Readers may recall that the ARC is a proposal for a ~200 acre business park with housing and hotel to be built outside Mace curve on prime farmland.  When the City Council approved the EIR, they knew it was very possible, even likely, that updates to the EIR would be needed in light of changes to the project or changes to relevant conditions, such as traffic.  Now that the City is moving forward with evaluating the new ARC proposal, the time has come to revisit the EIR.

Staff is recommending that the Council authorize the City Manager to enter into a contract with Raney Planning & Management, Inc. to prepare a Supplemental EIR and to approve a budget for that purpose, to be paid by the applicant.  However, there are at least three potential concerns with this recommendation.

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Reisig Endorsement Raises Concerns About Provenza

As the race for District 4 County Supervisor begins to take shape, we are surprised to see incumbent Jim Provenza advertise that he is “proud to have [Yolo DA] Jeff Reisig's endorsement.”

To us, it doesn't feel that long ago that we were fighting to bring change to the Yolo DA's office, and so naturally we view Supervisor Provenza's embrace of DA Reisig with concern.

Lately (especially since the closer-than-expected 2018 election), DA Reisig has tried to fashion himself as a “progressive prosecutor.” We find this hard to square with his record of fighting progressive reform.

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Learn more about the draft Downtown Davis Specific Plan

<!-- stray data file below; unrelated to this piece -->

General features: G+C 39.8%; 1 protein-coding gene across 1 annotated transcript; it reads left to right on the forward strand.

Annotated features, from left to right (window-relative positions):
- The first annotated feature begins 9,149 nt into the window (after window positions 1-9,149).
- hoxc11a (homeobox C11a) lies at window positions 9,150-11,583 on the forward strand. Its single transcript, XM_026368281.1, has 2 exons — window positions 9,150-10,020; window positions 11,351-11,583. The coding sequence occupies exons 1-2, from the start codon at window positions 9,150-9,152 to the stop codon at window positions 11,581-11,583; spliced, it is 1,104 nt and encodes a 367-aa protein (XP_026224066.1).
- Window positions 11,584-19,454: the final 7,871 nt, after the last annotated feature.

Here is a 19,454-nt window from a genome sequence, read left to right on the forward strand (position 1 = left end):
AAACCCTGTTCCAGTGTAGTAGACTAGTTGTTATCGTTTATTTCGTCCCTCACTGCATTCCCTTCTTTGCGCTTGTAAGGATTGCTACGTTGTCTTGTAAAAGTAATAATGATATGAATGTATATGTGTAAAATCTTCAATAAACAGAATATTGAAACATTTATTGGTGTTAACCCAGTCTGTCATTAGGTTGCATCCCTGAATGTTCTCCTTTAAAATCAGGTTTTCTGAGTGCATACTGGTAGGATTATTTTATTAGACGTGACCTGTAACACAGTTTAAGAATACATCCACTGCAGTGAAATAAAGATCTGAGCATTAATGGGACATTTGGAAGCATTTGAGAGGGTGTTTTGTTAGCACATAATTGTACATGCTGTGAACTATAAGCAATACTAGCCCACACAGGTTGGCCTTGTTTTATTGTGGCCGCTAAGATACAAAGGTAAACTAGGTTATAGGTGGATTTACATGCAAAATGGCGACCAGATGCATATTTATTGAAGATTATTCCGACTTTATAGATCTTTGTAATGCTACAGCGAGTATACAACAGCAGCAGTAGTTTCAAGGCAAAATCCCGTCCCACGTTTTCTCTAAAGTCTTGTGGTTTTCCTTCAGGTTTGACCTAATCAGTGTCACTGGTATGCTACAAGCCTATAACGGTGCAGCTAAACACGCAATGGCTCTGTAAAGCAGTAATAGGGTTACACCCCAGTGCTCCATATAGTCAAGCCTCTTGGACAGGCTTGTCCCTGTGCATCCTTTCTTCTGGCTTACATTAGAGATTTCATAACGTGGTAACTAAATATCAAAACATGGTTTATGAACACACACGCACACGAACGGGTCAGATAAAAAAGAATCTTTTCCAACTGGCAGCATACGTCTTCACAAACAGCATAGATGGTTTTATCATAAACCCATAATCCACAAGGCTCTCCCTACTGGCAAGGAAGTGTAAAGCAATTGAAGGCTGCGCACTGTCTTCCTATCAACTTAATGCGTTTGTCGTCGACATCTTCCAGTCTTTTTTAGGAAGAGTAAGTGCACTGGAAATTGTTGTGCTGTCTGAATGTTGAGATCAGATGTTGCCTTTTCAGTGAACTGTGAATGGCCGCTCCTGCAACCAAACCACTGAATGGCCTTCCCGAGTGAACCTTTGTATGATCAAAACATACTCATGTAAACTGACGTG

What do you want your downtown to look like?  How many stories do you want it to be?

Downtown Davis Plan and Amtrak Study Workshop FlierBy Roberta Millstein

Here are three ways to find out more about the draft Downtown Davis Specific Plan:

  1. Watch the Opticos Video Presentation to DPAC
    The October 24th Opticos presentation to the Downtown Plan Advisory Committee (DPAC) is available for viewing on the City video archives under  at https://www.cityofdavis.org/city-hall/city-council/city-council-meetings/meeting-videos – click on "Other."  The Opticos presentation at the DPAC meeting begins at about the 05:00 minute mark on the video and goes until 1:02:00. The presentation provides a good introduction and overview of the Draft Downtown Plan and also touches on the Draft Form Based Code.  It is followed by about 1.5 hours of DPAC questions and comments if interested in that part of the meeting.

  2. Community Meeting/Open House – Saturday November 2nd at 1:00 PM
    This Saturday (tomorrow) there will be a Community meeting at the Davis Community Church starting at 1:00 PM. It is for the general public and anyone is welcome. There will be a brief presentation at 1:30, but will primarily be an open house format for the public to come at their convenience. See flier above.